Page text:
Manganese oxide nanoparticles exhibit new catalytic pathway
Transmission electron microscope (TEM) image of the nanoparticles
"Splitting water" may sound easy, but it is actually one of the very tricky but vital chemical reactions that take place on earth. Green plants perform it as the initial step of the process of photosynthesis. Within the process, it is responsible for the generation of molecular oxygen—upon which animals depend for energy—as well as the liberation of electrons and protons, which are then used to form hydrogen used in fuels.
Naturally, researchers dream of being able to replicate this elegant process, particularly as we seek to build a hydrogen economy, which also requires the splitting of hydrogen from water. Unfortunately, it has not turned out to be easy. Nature manages to split water at neutral pH and with very little electrical input—just the charge of photons of visible light—but artificially it typically requires very basic conditions—meaning a high pH—and a strong voltage potential.
Given that nature splits water so efficiently, one focus of scientists has been manganese, which plays a key role in the natural process of water splitting. However, they have as yet been unable to approach the efficiency of the natural process. A few years ago, however, a group of researchers discovered that manganese oxide nanoparticles arranged on an electrode could split water with much better efficiency than manganese in a bulk substance.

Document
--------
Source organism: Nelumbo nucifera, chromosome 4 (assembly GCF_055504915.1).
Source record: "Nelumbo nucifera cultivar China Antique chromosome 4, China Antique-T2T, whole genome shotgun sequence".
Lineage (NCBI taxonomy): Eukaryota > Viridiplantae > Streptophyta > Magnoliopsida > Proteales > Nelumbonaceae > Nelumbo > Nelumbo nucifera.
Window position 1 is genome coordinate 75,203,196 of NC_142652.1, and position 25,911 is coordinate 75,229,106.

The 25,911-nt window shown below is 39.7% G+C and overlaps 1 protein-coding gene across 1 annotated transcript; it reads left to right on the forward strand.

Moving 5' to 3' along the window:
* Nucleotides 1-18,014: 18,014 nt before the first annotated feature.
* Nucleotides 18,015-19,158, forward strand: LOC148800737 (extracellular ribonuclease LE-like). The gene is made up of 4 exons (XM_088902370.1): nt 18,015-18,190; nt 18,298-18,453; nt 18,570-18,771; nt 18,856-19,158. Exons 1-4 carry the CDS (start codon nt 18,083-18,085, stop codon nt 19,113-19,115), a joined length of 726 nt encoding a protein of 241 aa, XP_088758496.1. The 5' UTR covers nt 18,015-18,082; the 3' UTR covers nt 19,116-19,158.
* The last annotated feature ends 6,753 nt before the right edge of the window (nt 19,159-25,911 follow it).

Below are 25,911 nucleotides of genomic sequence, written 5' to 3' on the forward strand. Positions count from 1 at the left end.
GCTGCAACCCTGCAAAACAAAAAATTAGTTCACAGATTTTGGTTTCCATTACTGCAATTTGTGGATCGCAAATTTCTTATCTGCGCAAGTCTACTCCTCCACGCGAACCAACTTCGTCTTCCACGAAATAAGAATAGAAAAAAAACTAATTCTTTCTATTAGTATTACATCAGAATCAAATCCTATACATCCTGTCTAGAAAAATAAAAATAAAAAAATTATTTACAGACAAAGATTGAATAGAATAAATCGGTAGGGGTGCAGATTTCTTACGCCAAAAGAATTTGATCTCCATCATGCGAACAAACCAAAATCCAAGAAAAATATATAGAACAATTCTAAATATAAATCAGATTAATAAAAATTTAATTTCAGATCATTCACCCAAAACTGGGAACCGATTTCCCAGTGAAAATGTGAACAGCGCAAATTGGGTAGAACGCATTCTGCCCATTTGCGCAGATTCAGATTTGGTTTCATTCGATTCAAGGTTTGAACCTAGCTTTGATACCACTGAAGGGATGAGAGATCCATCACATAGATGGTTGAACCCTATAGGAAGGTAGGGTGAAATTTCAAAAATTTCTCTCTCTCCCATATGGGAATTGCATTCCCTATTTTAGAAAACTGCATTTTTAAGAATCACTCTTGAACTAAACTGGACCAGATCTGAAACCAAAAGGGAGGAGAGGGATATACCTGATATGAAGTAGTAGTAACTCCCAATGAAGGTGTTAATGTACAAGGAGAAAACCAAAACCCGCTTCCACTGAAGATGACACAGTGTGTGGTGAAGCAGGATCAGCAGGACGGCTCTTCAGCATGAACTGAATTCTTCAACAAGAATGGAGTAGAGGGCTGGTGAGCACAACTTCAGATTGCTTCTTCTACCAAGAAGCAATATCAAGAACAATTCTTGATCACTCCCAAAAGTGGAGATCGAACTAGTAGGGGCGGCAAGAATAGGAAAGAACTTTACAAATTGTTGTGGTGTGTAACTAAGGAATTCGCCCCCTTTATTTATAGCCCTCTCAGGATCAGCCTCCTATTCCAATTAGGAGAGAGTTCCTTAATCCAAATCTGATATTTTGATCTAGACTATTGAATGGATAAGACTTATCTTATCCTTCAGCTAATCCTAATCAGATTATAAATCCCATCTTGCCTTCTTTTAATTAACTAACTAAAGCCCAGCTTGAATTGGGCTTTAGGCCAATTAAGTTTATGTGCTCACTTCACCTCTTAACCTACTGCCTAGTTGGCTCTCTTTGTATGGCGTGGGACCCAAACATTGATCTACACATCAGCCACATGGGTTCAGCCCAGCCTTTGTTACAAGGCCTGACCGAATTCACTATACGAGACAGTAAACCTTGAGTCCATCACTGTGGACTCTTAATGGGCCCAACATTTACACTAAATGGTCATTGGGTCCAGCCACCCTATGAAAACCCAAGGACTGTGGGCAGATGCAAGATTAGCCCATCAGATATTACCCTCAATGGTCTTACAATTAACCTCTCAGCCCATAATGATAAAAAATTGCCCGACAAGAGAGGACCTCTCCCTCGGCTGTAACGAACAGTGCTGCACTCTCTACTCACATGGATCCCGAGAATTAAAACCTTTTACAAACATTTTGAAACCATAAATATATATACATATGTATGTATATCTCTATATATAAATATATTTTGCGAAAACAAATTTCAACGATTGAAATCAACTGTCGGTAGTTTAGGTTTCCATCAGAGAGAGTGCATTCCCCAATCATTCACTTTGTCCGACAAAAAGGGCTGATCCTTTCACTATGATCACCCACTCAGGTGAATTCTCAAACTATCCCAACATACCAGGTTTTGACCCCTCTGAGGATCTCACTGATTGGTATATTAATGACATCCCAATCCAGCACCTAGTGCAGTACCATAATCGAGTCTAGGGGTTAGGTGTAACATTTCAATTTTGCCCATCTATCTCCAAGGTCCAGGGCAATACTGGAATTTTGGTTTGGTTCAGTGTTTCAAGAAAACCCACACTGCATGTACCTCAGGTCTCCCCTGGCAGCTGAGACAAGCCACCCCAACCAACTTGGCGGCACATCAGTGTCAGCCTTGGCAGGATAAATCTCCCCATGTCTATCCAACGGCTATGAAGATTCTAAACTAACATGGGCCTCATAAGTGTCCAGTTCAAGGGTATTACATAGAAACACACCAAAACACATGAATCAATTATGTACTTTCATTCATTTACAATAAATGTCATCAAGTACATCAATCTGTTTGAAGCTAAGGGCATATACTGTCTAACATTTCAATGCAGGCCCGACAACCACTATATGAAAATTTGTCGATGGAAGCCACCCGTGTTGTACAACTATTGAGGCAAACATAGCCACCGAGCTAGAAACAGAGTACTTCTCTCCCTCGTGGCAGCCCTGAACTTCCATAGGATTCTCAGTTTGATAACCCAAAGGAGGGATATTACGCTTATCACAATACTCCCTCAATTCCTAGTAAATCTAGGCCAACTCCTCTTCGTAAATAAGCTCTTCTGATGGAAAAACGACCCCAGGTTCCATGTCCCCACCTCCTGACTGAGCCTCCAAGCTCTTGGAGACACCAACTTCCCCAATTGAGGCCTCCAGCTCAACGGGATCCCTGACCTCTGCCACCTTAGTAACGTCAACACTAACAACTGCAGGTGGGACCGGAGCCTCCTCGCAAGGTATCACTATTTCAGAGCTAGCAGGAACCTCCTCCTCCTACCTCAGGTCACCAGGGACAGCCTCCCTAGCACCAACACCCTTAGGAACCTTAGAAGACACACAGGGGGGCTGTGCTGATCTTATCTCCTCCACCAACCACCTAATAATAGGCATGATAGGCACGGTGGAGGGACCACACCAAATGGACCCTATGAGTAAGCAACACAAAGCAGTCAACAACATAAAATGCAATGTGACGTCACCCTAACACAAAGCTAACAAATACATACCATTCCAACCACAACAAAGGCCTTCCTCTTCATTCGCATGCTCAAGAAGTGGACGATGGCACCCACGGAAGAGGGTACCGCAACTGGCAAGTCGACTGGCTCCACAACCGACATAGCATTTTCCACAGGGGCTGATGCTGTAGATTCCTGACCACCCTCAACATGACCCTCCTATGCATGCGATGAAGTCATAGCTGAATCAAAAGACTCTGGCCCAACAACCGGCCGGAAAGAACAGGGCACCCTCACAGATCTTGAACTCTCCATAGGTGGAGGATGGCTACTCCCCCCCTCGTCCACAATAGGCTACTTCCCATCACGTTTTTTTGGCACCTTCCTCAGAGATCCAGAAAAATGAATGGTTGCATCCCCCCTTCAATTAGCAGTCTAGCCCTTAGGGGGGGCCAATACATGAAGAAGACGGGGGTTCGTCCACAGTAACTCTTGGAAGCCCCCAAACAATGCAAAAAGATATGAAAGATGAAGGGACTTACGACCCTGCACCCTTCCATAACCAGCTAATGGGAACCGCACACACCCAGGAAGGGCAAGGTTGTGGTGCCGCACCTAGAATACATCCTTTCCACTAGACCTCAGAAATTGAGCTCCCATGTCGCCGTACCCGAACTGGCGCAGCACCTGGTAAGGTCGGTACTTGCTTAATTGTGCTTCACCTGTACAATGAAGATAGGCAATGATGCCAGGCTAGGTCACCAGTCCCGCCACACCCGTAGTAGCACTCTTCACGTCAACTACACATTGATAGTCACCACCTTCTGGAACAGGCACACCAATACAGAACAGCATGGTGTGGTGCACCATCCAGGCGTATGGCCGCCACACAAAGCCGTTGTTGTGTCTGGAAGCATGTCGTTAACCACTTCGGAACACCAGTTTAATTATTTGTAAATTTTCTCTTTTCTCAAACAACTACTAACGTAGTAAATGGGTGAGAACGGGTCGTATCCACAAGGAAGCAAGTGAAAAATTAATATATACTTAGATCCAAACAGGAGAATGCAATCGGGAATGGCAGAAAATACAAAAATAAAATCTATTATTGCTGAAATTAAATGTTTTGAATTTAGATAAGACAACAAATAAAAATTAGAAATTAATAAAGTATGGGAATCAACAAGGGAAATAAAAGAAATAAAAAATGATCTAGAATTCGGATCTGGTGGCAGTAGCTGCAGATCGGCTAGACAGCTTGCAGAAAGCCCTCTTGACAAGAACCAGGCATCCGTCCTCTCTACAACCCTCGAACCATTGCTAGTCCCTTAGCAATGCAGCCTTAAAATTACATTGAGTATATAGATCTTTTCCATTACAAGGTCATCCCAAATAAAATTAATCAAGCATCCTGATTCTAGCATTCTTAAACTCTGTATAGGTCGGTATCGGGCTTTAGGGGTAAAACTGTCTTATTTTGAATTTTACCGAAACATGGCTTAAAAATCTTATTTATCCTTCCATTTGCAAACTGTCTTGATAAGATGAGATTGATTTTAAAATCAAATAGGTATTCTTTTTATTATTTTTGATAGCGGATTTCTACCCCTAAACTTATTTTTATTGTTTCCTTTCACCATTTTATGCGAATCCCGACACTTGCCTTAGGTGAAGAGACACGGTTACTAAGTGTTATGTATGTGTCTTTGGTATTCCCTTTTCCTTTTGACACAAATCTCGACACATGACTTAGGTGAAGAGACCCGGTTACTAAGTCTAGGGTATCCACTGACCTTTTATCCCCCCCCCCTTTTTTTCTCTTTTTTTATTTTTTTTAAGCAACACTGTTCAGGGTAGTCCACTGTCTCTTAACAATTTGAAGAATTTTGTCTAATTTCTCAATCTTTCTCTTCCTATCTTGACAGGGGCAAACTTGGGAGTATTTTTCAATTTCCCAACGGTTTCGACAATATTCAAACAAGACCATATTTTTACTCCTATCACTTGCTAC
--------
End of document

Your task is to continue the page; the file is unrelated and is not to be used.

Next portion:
Now the group, led by Ki Tae Nam at Seoul National University and Ryuhei Nakamura of the RIKEN Center for Sustainable Resource Science, has analyzed the new material with a variety of techniques, including x-ray absorption near edge structure (XANES), electron paramagnetic resonance (EPR), ultraviolet–visible spectroscopy (UV-vis) and Raman spectroscopy. Through the work, they discovered that it splits water in a different way than conventional bulk materials, leading to the higher efficiency. “It turns out,” says Nakamura, “that with conventional bulk manganese catalysts, there is a first step where electrons are liberated from water, and this process hampers the efficiency of the overall reaction. We found that with the new nanoparticles, the electron is liberated along with a hydrogen ion in a single process which takes place quite efficiently. We believe that the small size of the nanoparticles may change the electronic structure of the reaction intermediates, perhaps deforming them in some way, but this will require computational work to examine exactly what is taking place.”
“It is our dream,” he continues, “to create catalysts that approach the elegance of natural processes such as photosynthesis. Work like ours is important for gaining an understanding of just how those processes work.”
According to Nam, "This work could provide important insights for understanding how the nano scale can matter in electrochemical catalysts. More broadly, it may be able to bridge a gap between natural enzymes and synthetic inorganic catalysts"